Low Profile Cases Show Supreme Court at Its Best, Justice Kagan Tells Students

Look to United States Supreme Court cases that don’t make front-page news if you want to see the workings and qualities of the court at its best, Justice Elena Kagan suggested in a session with more than 225 Marquette Law School students Tuesday.

Asked by a student to provide reasons to have faith in a divided court that often votes predictably, Kagan said, “I think you should have that faith.” She called the court “an inspiring institution” whose members struggle conscientiously with difficult issues.

Kagan, who joined the court in 2010, visited the Law School to take part in judging the annual Jenkins Honors Moot Court Competition for students. She also took part in an “On the Issues with Mike Gousha” conversation for an hour, answering questions from Gousha, the Law School’s distinguished fellow in law and public policy, and from students.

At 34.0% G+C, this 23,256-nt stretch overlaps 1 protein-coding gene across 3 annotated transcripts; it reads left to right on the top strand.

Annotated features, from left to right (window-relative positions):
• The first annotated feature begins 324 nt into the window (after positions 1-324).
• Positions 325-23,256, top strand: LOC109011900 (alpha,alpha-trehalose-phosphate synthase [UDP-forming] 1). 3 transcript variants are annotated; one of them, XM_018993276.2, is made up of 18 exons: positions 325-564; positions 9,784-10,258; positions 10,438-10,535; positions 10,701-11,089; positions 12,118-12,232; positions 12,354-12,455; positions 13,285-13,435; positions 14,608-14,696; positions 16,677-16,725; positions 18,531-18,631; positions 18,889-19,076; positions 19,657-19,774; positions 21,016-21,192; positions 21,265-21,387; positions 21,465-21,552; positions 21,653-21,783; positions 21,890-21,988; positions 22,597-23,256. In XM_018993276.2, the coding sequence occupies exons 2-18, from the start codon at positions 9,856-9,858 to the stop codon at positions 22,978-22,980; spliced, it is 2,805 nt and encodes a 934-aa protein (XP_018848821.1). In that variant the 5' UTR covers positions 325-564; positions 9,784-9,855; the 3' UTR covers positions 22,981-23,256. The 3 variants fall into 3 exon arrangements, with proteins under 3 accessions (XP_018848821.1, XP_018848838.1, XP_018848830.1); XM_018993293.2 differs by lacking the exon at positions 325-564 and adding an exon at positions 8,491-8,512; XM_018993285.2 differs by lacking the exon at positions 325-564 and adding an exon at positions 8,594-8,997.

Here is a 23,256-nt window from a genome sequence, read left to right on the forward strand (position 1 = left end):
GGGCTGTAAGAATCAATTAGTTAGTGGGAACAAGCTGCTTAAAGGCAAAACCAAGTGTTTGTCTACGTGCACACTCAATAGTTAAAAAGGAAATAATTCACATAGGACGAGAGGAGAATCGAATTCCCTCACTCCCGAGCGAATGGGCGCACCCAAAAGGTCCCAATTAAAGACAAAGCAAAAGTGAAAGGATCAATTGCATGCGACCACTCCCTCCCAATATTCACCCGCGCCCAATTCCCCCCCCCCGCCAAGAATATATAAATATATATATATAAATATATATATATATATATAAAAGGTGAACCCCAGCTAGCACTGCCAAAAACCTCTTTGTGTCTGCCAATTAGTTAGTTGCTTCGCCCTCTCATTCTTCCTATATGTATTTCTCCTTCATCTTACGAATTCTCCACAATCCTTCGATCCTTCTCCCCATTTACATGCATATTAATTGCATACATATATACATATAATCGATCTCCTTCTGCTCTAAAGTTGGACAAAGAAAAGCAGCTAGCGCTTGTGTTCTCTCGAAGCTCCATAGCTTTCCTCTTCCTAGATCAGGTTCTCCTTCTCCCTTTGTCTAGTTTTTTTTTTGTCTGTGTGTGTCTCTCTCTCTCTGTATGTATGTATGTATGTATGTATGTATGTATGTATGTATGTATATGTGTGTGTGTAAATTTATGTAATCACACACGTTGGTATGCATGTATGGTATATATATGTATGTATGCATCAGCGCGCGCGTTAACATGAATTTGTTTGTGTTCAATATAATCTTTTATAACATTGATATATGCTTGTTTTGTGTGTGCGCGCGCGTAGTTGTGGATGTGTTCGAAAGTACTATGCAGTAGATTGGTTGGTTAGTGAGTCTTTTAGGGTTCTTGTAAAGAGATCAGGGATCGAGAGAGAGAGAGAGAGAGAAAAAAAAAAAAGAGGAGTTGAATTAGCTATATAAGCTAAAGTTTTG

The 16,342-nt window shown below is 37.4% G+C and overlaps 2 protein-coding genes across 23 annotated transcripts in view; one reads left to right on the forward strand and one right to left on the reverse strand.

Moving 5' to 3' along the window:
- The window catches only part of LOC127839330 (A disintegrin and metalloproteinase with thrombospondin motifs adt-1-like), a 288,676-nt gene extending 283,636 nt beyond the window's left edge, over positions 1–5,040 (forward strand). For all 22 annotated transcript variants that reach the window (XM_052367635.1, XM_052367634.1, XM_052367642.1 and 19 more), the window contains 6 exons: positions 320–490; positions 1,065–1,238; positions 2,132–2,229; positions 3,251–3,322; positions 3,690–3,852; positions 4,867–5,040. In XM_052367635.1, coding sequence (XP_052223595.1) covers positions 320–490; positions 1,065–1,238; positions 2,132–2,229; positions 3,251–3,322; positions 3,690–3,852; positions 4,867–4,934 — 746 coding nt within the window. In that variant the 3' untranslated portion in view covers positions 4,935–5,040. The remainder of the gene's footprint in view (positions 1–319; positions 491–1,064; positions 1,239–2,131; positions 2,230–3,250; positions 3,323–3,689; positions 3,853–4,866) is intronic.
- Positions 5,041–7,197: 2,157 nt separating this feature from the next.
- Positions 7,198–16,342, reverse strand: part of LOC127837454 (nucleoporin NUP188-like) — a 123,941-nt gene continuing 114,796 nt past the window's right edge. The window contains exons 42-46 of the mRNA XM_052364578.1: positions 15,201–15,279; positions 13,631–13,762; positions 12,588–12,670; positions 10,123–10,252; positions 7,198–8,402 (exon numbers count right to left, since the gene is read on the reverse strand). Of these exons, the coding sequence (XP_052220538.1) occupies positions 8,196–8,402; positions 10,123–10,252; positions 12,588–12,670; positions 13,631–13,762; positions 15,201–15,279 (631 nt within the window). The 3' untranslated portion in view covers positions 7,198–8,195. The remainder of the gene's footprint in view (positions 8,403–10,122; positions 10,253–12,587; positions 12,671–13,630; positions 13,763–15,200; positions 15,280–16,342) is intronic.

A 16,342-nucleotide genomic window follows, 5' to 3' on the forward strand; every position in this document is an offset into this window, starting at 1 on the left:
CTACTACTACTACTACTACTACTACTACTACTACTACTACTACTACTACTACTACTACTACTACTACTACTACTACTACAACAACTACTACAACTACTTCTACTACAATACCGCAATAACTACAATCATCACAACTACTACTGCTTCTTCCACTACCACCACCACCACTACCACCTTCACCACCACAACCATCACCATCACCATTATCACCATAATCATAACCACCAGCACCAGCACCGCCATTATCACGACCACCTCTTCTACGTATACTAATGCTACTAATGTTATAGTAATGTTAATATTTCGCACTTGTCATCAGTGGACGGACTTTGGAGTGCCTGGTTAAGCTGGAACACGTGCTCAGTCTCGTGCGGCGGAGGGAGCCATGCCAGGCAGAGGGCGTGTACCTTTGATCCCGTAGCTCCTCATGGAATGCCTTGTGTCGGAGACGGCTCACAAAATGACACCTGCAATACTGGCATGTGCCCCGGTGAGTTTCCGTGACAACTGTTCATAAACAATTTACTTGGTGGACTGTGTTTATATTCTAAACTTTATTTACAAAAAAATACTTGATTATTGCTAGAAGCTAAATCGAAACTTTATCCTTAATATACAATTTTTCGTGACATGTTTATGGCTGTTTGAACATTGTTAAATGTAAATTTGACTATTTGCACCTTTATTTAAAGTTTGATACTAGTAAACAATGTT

Kagan, of course, did not discuss pending matters before the Court, but, in a wide-ranging and informal conversation, she discussed the way the Court works, her perspective as a woman lawyer, her personal background, and other matters.

Responding to the student who asked why people should have faith in the court, Kagan said that sometimes there are predictable 5-to-4 votes. “That’s just the nature of things,” she said. But she added, “There are a world of cases that people don’t as often take note of, and some quite important, where there aren’t these predictable divides.” Those often are the cases that show the strengths of the deliberative processes the court uses.

Kagan recalled the first time she attended one of the conferences, limited to the nine justices, where each member says how he or she would rule in cases. Dealing with a major case, the members each gave his or view and, within 10 minutes, the tentative outcome was set. Then the justices spent 40 minutes on a less-noteworthy case before they finally arrived at a point where they could say, “O.K., we could do the case this way.”